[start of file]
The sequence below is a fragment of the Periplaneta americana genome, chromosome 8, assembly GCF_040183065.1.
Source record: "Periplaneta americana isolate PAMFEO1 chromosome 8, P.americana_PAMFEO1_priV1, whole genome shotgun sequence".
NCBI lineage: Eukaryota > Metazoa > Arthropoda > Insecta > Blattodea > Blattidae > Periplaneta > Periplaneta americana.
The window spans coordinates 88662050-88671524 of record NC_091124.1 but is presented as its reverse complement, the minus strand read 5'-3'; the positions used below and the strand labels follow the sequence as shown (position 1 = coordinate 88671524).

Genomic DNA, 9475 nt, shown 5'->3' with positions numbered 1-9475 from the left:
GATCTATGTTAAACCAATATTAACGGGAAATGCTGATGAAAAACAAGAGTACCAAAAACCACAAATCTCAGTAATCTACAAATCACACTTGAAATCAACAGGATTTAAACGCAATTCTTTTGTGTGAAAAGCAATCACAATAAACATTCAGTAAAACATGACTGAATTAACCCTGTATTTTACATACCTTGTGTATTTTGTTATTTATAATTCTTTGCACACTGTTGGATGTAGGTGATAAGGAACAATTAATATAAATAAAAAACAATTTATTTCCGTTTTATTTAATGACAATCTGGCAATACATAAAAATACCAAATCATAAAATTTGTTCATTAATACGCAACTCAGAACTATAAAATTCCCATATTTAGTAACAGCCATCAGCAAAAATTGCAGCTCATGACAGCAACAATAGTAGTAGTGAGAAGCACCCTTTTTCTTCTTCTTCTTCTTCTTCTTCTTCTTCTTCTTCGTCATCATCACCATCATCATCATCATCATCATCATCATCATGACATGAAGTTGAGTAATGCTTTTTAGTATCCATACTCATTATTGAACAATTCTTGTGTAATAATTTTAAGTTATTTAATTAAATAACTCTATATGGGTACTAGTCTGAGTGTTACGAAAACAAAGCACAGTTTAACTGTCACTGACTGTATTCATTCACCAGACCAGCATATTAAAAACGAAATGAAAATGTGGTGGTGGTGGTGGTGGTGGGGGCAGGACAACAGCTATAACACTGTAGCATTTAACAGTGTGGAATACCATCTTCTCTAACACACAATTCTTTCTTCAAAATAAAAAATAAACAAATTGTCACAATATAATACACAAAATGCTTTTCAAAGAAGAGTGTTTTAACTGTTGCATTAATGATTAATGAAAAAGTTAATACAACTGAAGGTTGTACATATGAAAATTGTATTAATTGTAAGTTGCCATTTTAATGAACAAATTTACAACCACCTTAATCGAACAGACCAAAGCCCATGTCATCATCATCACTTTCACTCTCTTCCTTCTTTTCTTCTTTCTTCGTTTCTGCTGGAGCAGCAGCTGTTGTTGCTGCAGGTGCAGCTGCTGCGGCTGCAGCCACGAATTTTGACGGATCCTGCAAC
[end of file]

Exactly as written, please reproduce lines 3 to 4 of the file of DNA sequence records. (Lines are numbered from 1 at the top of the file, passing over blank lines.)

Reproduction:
NCBI lineage: Eukaryota > Metazoa > Arthropoda > Insecta > Blattodea > Blattidae > Periplaneta > Periplaneta americana.
The window spans coordinates 88662050-88671524 of record NC_091124.1 but is presented as its reverse complement, the minus strand read 5'-3'; the positions used below and the strand labels follow the sequence as shown (position 1 = coordinate 88671524).